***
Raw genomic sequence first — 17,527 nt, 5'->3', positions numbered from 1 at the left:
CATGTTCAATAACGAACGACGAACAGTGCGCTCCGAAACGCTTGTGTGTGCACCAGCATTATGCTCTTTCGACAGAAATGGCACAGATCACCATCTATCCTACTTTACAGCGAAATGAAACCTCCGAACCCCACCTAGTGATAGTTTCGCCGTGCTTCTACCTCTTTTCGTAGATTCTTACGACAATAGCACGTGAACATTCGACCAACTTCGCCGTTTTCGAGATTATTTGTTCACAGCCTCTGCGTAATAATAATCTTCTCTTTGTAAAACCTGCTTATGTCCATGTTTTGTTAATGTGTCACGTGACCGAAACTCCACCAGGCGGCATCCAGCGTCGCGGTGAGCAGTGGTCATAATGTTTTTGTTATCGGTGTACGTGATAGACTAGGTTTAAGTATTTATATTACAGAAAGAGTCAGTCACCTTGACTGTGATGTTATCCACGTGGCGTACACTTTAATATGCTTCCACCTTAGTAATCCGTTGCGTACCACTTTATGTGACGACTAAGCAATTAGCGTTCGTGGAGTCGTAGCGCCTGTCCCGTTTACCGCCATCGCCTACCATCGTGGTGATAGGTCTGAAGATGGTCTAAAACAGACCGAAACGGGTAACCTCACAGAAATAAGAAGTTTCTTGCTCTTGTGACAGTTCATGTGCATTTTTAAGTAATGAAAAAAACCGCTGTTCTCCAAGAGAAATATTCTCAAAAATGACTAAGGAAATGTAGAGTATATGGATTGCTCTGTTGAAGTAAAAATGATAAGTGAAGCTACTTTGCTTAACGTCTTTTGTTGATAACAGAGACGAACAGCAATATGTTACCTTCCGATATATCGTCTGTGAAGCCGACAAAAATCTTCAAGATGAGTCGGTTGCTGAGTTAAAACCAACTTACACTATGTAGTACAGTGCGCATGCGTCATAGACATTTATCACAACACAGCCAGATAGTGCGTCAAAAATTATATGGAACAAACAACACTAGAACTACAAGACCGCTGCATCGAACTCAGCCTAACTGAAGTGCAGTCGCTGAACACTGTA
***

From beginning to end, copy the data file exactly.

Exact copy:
Raw genomic sequence first — 17,527 nt, 5'->3', positions numbered from 1 at the left:
CATGTTCAATAACGAACGACGAACAGTGCGCTCCGAAACGCTTGTGTGTGCACCAGCATTATGCTCTTTCGACAGAAATGGCACAGATCACCATCTATCCTACTTTACAGCGAAATGAAACCTCCGAACCCCACCTAGTGATAGTTTCGCCGTGCTTCTACCTCTTTTCGTAGATTCTTACGACAATAGCACGTGAACATTCGACCAACTTCGCCGTTTTCGAGATTATTTGTTCACAGCCTCTGCGTAATAATAATCTTCTCTTTGTAAAACCTGCTTATGTCCATGTTTTGTTAATGTGTCACGTGACCGAAACTCCACCAGGCGGCATCCAGCGTCGCGGTGAGCAGTGGTCATAATGTTTTTGTTATCGGTGTACGTGATAGACTAGGTTTAAGTATTTATATTACAGAAAGAGTCAGTCACCTTGACTGTGATGTTATCCACGTGGCGTACACTTTAATATGCTTCCACCTTAGTAATCCGTTGCGTACCACTTTATGTGACGACTAAGCAATTAGCGTTCGTGGAGTCGTAGCGCCTGTCCCGTTTACCGCCATCGCCTACCATCGTGGTGATAGGTCTGAAGATGGTCTAAAACAGACCGAAACGGGTAACCTCACAGAAATAAGAAGTTTCTTGCTCTTGTGACAGTTCATGTGCATTTTTAAGTAATGAAAAAAACCGCTGTTCTCCAAGAGAAATATTCTCAAAAATGACTAAGGAAATGTAGAGTATATGGATTGCTCTGTTGAAGTAAAAATGATAAGTGAAGCTACTTTGCTTAACGTCTTTTGTTGATAACAGAGACGAACAGCAATATGTTACCTTCCGATATATCGTCTGTGAAGCCGACAAAAATCTTCAAGATGAGTCGGTTGCTGAGTTAAAACCAACTTACACTATGTAGTACAGTGCGCATGCGTCATAGACATTTATCACAACACAGCCAGATAGTGCGTCAAAAATTATATGGAACAAACAACACTAGAACTACAAGACCGCTGCATCGAACTCAGCCTAACTGAAGTGCAGTCGCTGAACACTGTA